In re Estate

CourtSupreme Court of Michigan
Citation835 N.W.2d 545,494 Mich. 367
Docket NumberDocket No. 145055.,Calendar No. 8.
Decision Date26 July 2013

494 Mich. 367
835 N.W.2d 545


Docket No. 145055.
Calendar No. 8.

Supreme Court of Michigan.

Argued March 6, 2013.
Decided July 26, 2013.

[835 N.W.2d 547]

Timothy T. Taylor, for Nancy Mick.

Varnum LLP, Grand Rapids (by Peter A. Smit, Adam J. Brody, and Gary J. Mouw), for the Kent County Sheriff's Department.

Plunkett Cooney, Bloomfield Hills (by Mary Massaron Ross and Hilary A. Ballentine), for the Michigan Municipal League, the Michigan Municipal League Liability and Property Pool, the Michigan Townships Association, and the Public Corporation Law Section of the State Bar of Michigan.

Bill Schuette, Attorney General, John J. Bursch, Solicitor General, Richard A. Bandstra, Chief Legal Counsel, and Aaron D. Lindstrom, Assistant Solicitor General, for the Department of the Attorney General.


[494 Mich. 371]In this case, we decide whether a civil contempt petition that seeks indemnification damages under MCL 600.1721 imposes “tort liability” within the meaning of MCL 691.1407(1) of the governmental tort liability act (GTLA), MCL 691.1401 et seq. Given the Legislature's use of the common-law term “tort,” we hold that “tort liability” as used in MCL 691.1407(1) of the GTLA encompasses all legal responsibility

[835 N.W.2d 548]

for civil wrongs, other than a breach of contract, for which a remedy may be obtained in the form of compensatory damages. We further hold that MCL 600.1721 imposes “tort liability” because it authorizes an award of indemnification, or compensatory, damages [494 Mich. 372]to remedy a noncontractual civil wrong. Consequently, MCL 691.1407(1) of the GTLA provides governmental agencies with immunity from civil contempt petitions seeking indemnification damages under MCL 600.1721. Because the Court of Appeals reached a contrary conclusion, we reverse the judgment of the Court of Appeals and remand this case to the probate court for entry of an order granting summary disposition in favor of respondent.


In the summer of 2004, petitioner, Nancy Mick, became increasingly concerned about the mental health of her brother, Stephen Bradley. She noticed that Bradley had grown “more agitated and violent,” and he had admitted to her that he was suicidal. Petitioner feared that if Bradley did not receive help “he could kill himself and his family.” As a result, in August 2004, she petitioned the Kent County Probate Court for Bradley's hospitalization, averring that Bradley was a danger to himself and his family. She accompanied her petition with a supplemental petition for examination and hospitalization, requesting a court order directing a peace officer to take Bradley into protective custody.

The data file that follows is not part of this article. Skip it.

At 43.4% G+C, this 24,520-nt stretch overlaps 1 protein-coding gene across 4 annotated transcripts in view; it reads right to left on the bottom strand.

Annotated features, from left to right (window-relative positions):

The probate court granted the petitions that same day and issued an order requiring that Bradley submit to psychiatric examination and requiring his hospitalization. The order specified that a “peace officer shall take [Bradley] into protective custody and transport him ... to [Cornerstone Community Mental Health or any community mental health contract facility].” Petitioner immediately submitted the order to respondent, the Kent County Sheriff's Department, for execution and provided additional details to the sergeant on duty [494 Mich. 373]concerning how petitioner expected Bradley to react to being taken into custody and the fact that Bradley possessed several firearms.

Respondent, however, did not timely execute the probate court's order. In the days that followed, petitioner contacted respondent twice in regard to Bradley's situation, and each time respondent assured her that the pickup would take place as soon as possible. Ultimately, respondent never attempted to take Bradley into protective custody and, nine days after the probate court entered its order, Bradley committed suicide.

After Bradley's suicide, petitioner wrote to Kent County Sheriff Lawrence A. Stelma, requesting an internal investigation, which ultimately concluded that the failure to execute the order was “an obvious case of simple neglect in that this petition was not executed in the manner that mental health petitions normally are handled.” 1 Stelma informed petitioner by letter of the investigation's findings, confirming that

[835 N.W.2d 549]

the order had not been executed and describing respondent's failure as “an unusual occurrence” that did “not reflect any policy or procedure on the part of the Sheriff's Department....”

More than two years later, petitioner, acting as personal representative of Bradley's estate, filed a wrongful[494 Mich. 374]death suit against respondent and Stelma, alleging that they were grossly negligent in their failure to execute the probate court order and that their negligence was the proximate cause of Bradley's death. The circuit court dismissed the case on governmental immunity grounds, opining that respondent was not a legal entity that could be sued and that Stelma was individually immune from suit under the GTLA.